The principal case is concerned generally with the problem of secondary activity by unions, and specifically with the application of a judicially created exception to the general prohibition against such activity. As originally written, section 8(b)(4) was intended to protect neutral employers from becoming involved in disputes between other employers and unions by prohibiting certain union activities. Among the practices forbidden was the traditional secondary boycott which arises when a union in a dispute with a primary employer brings pressure to bear on other employers (secondary employers), through their employees, to cease doing business with the primary. However, the statute did not seek to insulate the primary employer from this indirect pressure; rather, "the gravamen of a secondary boycott is that its sanctions bear, not upon the employer who alone is a party to the dispute, but upon some third party who has no concern in it." In short, Congress intended to prevent those who were only tangentially related from becoming involved.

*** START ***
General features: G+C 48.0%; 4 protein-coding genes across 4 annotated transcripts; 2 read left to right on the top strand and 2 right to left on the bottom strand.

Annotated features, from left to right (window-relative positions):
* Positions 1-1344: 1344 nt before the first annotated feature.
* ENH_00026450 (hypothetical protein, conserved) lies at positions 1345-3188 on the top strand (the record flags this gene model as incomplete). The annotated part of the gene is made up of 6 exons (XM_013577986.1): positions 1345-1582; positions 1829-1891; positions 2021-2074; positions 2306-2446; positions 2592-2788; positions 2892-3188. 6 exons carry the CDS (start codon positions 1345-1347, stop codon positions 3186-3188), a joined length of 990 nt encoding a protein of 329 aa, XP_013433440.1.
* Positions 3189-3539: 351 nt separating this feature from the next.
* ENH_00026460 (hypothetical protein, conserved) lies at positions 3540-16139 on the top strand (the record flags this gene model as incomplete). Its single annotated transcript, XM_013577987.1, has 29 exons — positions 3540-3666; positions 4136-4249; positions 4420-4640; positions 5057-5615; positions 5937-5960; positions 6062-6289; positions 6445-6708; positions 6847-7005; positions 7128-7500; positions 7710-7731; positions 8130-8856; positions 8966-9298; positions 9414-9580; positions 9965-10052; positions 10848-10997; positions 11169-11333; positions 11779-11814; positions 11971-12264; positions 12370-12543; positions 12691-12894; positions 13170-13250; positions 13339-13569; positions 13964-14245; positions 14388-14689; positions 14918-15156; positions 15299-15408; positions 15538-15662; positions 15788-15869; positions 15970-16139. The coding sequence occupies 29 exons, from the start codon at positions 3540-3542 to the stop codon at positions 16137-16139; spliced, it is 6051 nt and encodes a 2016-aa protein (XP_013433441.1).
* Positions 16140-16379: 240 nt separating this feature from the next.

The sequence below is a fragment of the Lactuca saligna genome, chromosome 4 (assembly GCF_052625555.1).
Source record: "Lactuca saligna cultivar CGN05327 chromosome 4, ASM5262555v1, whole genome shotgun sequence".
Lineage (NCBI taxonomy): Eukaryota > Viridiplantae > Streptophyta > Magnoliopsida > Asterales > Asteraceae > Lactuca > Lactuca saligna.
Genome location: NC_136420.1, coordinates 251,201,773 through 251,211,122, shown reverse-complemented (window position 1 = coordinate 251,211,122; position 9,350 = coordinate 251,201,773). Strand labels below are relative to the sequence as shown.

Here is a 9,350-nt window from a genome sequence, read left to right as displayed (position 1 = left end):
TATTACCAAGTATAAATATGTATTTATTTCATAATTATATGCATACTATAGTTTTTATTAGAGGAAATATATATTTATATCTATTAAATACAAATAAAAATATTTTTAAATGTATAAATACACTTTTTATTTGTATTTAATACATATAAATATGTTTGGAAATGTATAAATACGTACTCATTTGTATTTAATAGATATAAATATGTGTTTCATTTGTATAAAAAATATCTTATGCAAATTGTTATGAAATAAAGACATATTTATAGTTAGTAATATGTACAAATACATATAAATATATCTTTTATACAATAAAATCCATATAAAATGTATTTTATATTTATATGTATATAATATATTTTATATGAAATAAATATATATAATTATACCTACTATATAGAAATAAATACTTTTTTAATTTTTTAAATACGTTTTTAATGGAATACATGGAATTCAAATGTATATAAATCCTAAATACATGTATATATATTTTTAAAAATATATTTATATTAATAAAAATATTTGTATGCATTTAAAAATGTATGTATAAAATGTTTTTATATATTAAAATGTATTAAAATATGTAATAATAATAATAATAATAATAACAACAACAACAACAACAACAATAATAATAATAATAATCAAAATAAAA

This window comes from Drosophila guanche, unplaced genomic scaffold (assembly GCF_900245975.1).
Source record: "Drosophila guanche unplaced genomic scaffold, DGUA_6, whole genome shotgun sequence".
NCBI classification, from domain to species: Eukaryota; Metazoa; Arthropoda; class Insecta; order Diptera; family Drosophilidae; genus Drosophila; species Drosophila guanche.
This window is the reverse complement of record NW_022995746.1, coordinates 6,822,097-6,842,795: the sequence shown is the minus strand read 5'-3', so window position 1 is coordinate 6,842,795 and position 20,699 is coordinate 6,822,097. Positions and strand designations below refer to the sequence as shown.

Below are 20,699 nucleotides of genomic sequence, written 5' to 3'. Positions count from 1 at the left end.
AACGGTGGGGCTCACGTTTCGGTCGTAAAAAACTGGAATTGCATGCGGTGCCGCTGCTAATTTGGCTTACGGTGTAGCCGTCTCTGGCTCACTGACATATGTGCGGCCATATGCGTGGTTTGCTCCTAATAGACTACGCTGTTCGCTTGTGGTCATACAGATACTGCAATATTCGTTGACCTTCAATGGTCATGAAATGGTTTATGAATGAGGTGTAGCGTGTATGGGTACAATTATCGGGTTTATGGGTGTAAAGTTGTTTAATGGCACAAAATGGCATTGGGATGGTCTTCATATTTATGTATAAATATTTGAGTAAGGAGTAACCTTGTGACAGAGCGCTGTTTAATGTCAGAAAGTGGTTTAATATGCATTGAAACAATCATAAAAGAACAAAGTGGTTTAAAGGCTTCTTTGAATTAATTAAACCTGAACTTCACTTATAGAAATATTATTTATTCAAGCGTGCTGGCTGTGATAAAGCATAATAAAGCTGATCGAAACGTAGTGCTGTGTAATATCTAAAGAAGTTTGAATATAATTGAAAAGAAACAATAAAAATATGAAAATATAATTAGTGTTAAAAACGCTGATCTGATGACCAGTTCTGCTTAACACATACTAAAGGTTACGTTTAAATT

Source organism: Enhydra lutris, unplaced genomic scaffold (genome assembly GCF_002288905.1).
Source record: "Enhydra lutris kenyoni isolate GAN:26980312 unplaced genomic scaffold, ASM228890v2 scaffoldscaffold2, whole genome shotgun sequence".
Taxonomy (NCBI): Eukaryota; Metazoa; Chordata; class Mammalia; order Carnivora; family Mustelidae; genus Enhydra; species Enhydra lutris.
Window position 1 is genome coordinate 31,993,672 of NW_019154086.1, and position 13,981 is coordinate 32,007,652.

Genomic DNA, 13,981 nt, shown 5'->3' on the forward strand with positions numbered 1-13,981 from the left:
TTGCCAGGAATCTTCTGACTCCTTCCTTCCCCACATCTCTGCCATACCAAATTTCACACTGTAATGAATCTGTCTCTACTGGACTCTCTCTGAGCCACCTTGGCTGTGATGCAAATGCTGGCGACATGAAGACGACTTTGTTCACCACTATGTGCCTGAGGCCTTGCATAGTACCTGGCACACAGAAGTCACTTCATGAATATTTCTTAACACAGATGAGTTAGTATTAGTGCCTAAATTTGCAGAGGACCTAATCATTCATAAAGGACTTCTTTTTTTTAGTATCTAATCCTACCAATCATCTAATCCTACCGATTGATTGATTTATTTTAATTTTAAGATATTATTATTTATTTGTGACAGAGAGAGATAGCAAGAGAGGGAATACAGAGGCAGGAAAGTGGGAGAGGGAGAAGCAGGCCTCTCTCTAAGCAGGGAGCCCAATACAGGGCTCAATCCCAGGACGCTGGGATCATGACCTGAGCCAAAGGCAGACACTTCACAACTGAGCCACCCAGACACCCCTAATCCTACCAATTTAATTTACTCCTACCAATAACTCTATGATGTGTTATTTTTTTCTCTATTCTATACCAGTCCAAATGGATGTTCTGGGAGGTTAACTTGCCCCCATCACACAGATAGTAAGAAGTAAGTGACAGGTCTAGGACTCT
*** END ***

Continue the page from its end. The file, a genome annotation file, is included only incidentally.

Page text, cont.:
Michigan Law Review,
Labor Relations--Consumer Picketing Under Section 8(b) (4) (ii) (B) of the National Labor Relations Act--Honolulu Typographical Union, No. 37, I.T.U., A.F.L.-C.I.O. v. NLRB,
Mich. L. Rev.
Available at: https://repository.law.umich.edu/mlr/vol67/iss6/5